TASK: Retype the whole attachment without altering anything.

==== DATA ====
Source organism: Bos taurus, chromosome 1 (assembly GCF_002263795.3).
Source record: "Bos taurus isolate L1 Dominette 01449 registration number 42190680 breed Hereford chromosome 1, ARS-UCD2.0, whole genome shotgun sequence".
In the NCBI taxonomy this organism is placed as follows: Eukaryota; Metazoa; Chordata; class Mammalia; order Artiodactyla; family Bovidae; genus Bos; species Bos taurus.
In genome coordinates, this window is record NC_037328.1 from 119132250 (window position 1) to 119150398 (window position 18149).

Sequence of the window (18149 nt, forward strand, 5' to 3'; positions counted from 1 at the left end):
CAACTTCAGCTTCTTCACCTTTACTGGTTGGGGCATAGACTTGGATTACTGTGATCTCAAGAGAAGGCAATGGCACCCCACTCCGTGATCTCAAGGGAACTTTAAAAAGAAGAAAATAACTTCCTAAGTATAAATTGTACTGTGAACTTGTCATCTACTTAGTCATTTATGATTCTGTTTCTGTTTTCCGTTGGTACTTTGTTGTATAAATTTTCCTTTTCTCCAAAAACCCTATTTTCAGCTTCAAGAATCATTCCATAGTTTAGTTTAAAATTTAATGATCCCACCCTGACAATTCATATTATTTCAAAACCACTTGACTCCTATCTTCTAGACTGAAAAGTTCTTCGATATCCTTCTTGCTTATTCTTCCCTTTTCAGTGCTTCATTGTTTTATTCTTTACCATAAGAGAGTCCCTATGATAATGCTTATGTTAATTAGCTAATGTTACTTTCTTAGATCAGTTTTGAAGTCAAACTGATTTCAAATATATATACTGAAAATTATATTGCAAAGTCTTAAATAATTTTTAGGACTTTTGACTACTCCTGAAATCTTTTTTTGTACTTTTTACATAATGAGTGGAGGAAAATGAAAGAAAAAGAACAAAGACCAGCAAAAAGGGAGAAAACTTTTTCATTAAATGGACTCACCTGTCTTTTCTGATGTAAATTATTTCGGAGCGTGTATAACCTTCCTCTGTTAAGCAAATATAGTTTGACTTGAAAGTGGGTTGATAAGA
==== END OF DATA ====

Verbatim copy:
Source organism: Bos taurus, chromosome 1 (assembly GCF_002263795.3).
Source record: "Bos taurus isolate L1 Dominette 01449 registration number 42190680 breed Hereford chromosome 1, ARS-UCD2.0, whole genome shotgun sequence".
In the NCBI taxonomy this organism is placed as follows: Eukaryota; Metazoa; Chordata; class Mammalia; order Artiodactyla; family Bovidae; genus Bos; species Bos taurus.
In genome coordinates, this window is record NC_037328.1 from 119132250 (window position 1) to 119150398 (window position 18149).

Sequence of the window (18149 nt, forward strand, 5' to 3'; positions counted from 1 at the left end):
CAACTTCAGCTTCTTCACCTTTACTGGTTGGGGCATAGACTTGGATTACTGTGATCTCAAGAGAAGGCAATGGCACCCCACTCCGTGATCTCAAGGGAACTTTAAAAAGAAGAAAATAACTTCCTAAGTATAAATTGTACTGTGAACTTGTCATCTACTTAGTCATTTATGATTCTGTTTCTGTTTTCCGTTGGTACTTTGTTGTATAAATTTTCCTTTTCTCCAAAAACCCTATTTTCAGCTTCAAGAATCATTCCATAGTTTAGTTTAAAATTTAATGATCCCACCCTGACAATTCATATTATTTCAAAACCACTTGACTCCTATCTTCTAGACTGAAAAGTTCTTCGATATCCTTCTTGCTTATTCTTCCCTTTTCAGTGCTTCATTGTTTTATTCTTTACCATAAGAGAGTCCCTATGATAATGCTTATGTTAATTAGCTAATGTTACTTTCTTAGATCAGTTTTGAAGTCAAACTGATTTCAAATATATATACTGAAAATTATATTGCAAAGTCTTAAATAATTTTTAGGACTTTTGACTACTCCTGAAATCTTTTTTTGTACTTTTTACATAATGAGTGGAGGAAAATGAAAGAAAAAGAACAAAGACCAGCAAAAAGGGAGAAAACTTTTTCATTAAATGGACTCACCTGTCTTTTCTGATGTAAATTATTTCGGAGCGTGTATAACCTTCCTCTGTTAAGCAAATATAGTTTGACTTGAAAGTGGGTTGATAAGA